(such as prepared by pyrolysis of lead tartrate), and catalysts (such as activated carbon containing active metals and hydrogen), can combust spontaneously if allowed to dry while exposed to air and should be handled wet.

Ethylene oxide (C2H4O) has been known to explode when heated in a closed vessel. Experiments using ethylene oxide under pressure should be carried out behind suitable barricades.

Halogenated compounds, such as chloroform (CHCl3), carbon tetrachloride (CC14), and other halogenated solvents, should not be dried with sodium, potassium, or other active metal; violent explosions usually result. Many halogenated compounds are toxic. Oxidized halogen compounds—chlorates, chlorites, bromates, and iodates—and the corresponding peroxy compounds may be explosive at high temperatures.

Hydrogen peroxide (H2O2) stronger than 3% can be dangerous; in contact with the skin, it can cause severe burns. Thirty percent H2O2 may decompose violently if contaminated with iron, copper, chromium, or other metals or their salts. Stirring bars may inadvertently bring metal into a reaction and should be used with caution.

Liquid nitrogen-cooled traps open to the atmosphere condense liquid air rapidly. Then, when the coolant is removed, an explosive pressure buildup occurs, usually with enough force to shatter glass equipment if the system has been closed. Hence, only sealed or evacuated equipment should be so cooled.

Lithium aluminum hydride (LiAlH4) should not be used to dry methyl ethers or tetrahydrofuran; fires from reaction with damp ethers are often observed. The reaction of LiAlH4 with carbon dioxide has reportedly generated explosive products. Carbon dioxide or bicarbonate extinguishers should not be used for LiAlH4 fires; instead such fires should be smothered with sand or some other inert substance.

Nitrates, nitro and nitroso compounds may be explosive, especially if more than one nitro group is present. Alcohols and polyols can form highly explosive nitrate esters (e.g., nitroglycerine) from reaction with nitric acid.

Organometallics are hazardous because some organometallic compounds burn vigorously on contact with air or moisture. For example, solutions of t-butyl lithium can cause ignition of some organic solvents on exposure to air. The pertinent information should be obtained for a specific compound.

Oxygen tanks should be handled with care because serious explosions have resulted from contact between oil and high-pressure oxygen. Oil or grease should not be used on connections to an O2 cylinder or gas line carrying O2.

Ozone (O3) is a highly reactive and toxic gas. It is formed by the action of ultraviolet light on oxygen (air), and, therefore, certain ultraviolet sources may require venting to the exhaust hood. Ozonides can be explosive.

Palladium (Pd) or platinum (Pt) on carbon, platinum oxide, Raney nickel, and other catalysts present the danger of explosion if additional catalyst is added to a flask in which an air-flammable vapor mixture and/ or hydrogen is present. The use of flammable filter paper should be avoided.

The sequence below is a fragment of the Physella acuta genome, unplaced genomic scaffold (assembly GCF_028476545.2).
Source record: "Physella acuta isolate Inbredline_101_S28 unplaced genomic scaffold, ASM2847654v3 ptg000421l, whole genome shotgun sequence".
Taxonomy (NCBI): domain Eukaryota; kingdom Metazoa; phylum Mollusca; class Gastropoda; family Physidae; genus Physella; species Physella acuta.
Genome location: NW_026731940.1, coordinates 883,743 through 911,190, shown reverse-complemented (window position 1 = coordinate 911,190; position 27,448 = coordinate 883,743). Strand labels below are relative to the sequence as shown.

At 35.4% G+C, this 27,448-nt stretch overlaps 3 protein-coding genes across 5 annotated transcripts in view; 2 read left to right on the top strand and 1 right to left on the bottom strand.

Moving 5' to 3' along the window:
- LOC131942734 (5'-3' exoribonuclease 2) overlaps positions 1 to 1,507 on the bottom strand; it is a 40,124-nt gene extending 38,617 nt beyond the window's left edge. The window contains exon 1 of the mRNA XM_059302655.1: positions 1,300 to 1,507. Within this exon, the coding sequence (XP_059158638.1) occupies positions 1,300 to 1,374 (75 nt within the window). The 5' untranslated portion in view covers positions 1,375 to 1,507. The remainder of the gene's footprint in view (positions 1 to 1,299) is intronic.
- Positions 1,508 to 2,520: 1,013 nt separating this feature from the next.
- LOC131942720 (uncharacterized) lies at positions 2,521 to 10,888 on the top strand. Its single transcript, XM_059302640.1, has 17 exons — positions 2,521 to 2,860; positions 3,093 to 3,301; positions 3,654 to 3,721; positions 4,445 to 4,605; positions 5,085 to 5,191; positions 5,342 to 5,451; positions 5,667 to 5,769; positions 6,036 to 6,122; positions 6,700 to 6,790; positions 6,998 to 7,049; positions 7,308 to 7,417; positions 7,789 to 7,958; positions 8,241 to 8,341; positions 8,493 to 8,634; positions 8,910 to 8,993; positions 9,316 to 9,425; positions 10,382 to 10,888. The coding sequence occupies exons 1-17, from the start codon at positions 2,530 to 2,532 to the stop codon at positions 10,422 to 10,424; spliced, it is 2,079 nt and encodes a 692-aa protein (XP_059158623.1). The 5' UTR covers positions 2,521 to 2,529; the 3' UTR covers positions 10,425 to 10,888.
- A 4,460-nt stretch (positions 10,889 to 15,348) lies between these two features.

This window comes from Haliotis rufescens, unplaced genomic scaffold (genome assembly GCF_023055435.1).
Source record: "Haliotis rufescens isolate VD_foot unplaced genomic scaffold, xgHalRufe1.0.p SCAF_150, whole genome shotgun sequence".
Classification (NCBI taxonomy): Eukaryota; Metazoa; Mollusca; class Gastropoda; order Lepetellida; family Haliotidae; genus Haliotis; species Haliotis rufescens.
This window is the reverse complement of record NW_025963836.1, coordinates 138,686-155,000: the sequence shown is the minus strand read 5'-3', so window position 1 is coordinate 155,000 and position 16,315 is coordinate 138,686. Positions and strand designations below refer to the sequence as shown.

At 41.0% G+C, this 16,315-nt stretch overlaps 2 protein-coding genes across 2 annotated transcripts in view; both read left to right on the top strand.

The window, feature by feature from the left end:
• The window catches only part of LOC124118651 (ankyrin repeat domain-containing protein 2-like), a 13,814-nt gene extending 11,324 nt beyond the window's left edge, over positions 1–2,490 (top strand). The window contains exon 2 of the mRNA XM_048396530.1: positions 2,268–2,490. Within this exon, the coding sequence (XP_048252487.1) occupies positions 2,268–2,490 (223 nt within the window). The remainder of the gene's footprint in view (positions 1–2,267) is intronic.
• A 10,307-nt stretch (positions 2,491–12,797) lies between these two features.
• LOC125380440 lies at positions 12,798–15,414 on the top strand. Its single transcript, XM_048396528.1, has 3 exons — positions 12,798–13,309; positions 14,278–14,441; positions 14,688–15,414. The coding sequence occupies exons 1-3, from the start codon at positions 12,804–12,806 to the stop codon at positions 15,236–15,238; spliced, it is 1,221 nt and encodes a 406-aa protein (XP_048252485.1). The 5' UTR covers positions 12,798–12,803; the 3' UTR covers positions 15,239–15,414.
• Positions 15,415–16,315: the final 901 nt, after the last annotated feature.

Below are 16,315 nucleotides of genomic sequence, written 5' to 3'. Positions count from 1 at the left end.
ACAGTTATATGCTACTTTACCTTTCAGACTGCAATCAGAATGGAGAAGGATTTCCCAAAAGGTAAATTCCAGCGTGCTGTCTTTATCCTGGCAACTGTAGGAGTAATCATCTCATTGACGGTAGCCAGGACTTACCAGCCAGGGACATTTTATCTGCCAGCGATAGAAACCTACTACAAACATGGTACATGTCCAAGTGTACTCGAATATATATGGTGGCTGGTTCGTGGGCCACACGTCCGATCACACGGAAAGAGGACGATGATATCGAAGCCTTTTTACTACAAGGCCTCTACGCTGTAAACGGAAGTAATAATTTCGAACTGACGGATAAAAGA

Parr bombs used for hydrogenations should be handled with care behind a shield, and the operator should wear goggles and a face shield.

Perchlorates should be avoided insofar as possible. Perchlorate salts of organic, organometallic, and inorganic cations are potentially explosive and have been set off either by heating or by shock.

Perchlorates should not be used as drying agents if there is a possibility of contact with organic compounds or of proximity to a dehydrating acid strong enough to concentrate the perchloric acid (HClO4) (e.g., in a drying train that has a bubble counter containing sulfuric acid). Safer drying agents should be used.

Seventy percent HClO4 can be boiled safely at approximately 200 °C, but contact of the boiling undiluted acid or the hot vapor with organic matter, or even easily oxidized inorganic matter, will lead to serious explosions. Oxidizable substances must never be allowed to contact HClO4. This includes wooden benchtops or hood enclosures, which may become highly flammable after absorbing HClO4 liquid or vapors. Beaker tongs, rather than rubber gloves, should be used when handling fuming HClO4. Perchloric acid evaporations should be carried out in a hood that has a good draft. The hood and ventilator ducts should be washed with water frequently (weekly; but see also section 8.C.7.5) to avoid danger of spontaneous combustion or explosion if this acid is in common use. Special perchloric acid hoods are available from many manufacturers. Disassembly of such hoods must be preceded by washing of the ventilation system to remove deposited perchlorates.

Permanganates are explosive when treated with sulfuric acid. If both compounds are used in an absorption train, an empty trap should be placed between them and monitored for entrapment.

Peroxides (inorganic) should be handled carefully. When mixed with combustible materials, barium, sodium, and potassium peroxides form explosives that ignite easily.

Phosphorus (P) (red and white) forms explosive mixtures with oxidizing agents. White phosphorus should be stored under water because it ignites spontaneously in air. The reaction of phosphorus with aqueous

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